JOHN STAINER: THE CRUCIFIXION – new critical edition
‘This is an exciting and important addition to RSCM's catalogue. Authoritatively edited, clearly laid out, and handsomely presented, this volume is ideal for every choir performing this classic work.’
- Bertie Baigent, Director of Music, St Marylebone Parish Church
The Royal School of Church Music announces the publication of a new Critical Edition of John Stainer’s The Crucifixion, edited by the leading Stainer expert, Professor Jeremy Dibble, using Stainer's original manuscript, recently given to the Durham University Library. This handsome new edition has comprehensive introductory notes, uses state-of-the art music engraving. It is fully compatible with existing editions, with the same page and bar numbering.
The Crucifixion: A Meditation on the Sacred Passion of the Holy Redeemer is an oratorio composed by John Stainer (1840–1901) in 1887. It is scored in 20 movements for a SATB choir and organ, and features solos for bass and tenor. Stainer intended the piece to be within the scope of most parish church choirs; it includes five hymns for congregational participation. Its structure is clearly modelled on the scheme of choruses, chorales, recitatives and arias of Bach’s St Matthew Passion, which in 1873 Stainer had introduced into the Music for Holy Week at St Paul’s Cathedral.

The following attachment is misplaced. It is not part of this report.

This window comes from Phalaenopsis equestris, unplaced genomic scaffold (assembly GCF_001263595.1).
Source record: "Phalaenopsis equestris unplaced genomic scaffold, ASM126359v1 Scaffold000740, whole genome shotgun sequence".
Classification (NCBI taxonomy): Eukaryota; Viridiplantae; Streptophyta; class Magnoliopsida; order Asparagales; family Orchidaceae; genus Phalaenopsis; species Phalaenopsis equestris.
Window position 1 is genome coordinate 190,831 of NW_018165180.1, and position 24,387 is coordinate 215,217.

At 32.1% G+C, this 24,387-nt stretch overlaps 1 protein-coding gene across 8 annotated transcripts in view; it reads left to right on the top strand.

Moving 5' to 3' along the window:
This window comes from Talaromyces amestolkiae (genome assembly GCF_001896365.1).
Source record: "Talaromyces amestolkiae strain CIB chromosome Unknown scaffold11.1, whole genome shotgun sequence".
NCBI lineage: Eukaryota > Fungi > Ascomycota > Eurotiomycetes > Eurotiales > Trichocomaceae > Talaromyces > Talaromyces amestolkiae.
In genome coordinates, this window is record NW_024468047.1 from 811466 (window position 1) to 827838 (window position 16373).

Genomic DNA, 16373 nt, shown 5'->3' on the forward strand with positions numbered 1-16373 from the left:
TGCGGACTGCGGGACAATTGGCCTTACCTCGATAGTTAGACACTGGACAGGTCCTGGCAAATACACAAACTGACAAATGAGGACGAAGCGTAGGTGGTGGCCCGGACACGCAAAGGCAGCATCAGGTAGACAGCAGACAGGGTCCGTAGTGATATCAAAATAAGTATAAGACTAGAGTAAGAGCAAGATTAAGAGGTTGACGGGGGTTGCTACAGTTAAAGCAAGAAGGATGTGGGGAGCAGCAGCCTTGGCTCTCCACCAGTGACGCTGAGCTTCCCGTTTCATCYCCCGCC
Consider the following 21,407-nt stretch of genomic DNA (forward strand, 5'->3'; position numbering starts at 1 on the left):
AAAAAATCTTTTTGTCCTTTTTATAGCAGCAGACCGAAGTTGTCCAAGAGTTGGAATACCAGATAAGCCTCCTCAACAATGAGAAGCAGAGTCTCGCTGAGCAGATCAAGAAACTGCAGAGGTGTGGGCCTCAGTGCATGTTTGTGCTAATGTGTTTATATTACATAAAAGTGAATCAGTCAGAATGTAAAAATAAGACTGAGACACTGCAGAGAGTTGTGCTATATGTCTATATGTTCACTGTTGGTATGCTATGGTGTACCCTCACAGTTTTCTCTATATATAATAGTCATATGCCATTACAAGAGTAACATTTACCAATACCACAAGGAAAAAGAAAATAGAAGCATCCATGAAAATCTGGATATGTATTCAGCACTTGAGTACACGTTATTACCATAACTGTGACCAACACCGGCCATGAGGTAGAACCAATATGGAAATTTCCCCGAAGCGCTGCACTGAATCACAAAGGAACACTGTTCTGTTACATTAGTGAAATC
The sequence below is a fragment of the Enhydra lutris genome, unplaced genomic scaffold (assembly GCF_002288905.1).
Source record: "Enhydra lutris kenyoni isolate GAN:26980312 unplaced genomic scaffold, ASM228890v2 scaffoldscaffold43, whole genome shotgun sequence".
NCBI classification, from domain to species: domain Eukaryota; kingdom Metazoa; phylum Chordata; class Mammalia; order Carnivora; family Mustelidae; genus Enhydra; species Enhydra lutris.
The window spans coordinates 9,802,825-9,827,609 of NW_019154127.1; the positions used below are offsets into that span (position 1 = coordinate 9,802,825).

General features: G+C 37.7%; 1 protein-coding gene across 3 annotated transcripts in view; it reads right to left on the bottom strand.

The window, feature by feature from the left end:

Written for Marylebone Parish Church, Marylebone, London, where Stainer’s former pupil William Hodge was organist, The Crucifixion was premiered there on 24 February 1887, the day after Ash Wednesday, where a choir of boys and men was directed by Stainer himself with the organ accompaniment provided by Hodge. There have been performances in Marylebone Parish Church annually since then, and they will be using the RSCM's new edition on Good Friday this year. Stainer's Crucifixion continues to be performed by choirs today, as a staple of the repertoire of choral music for Passiontide and Easter.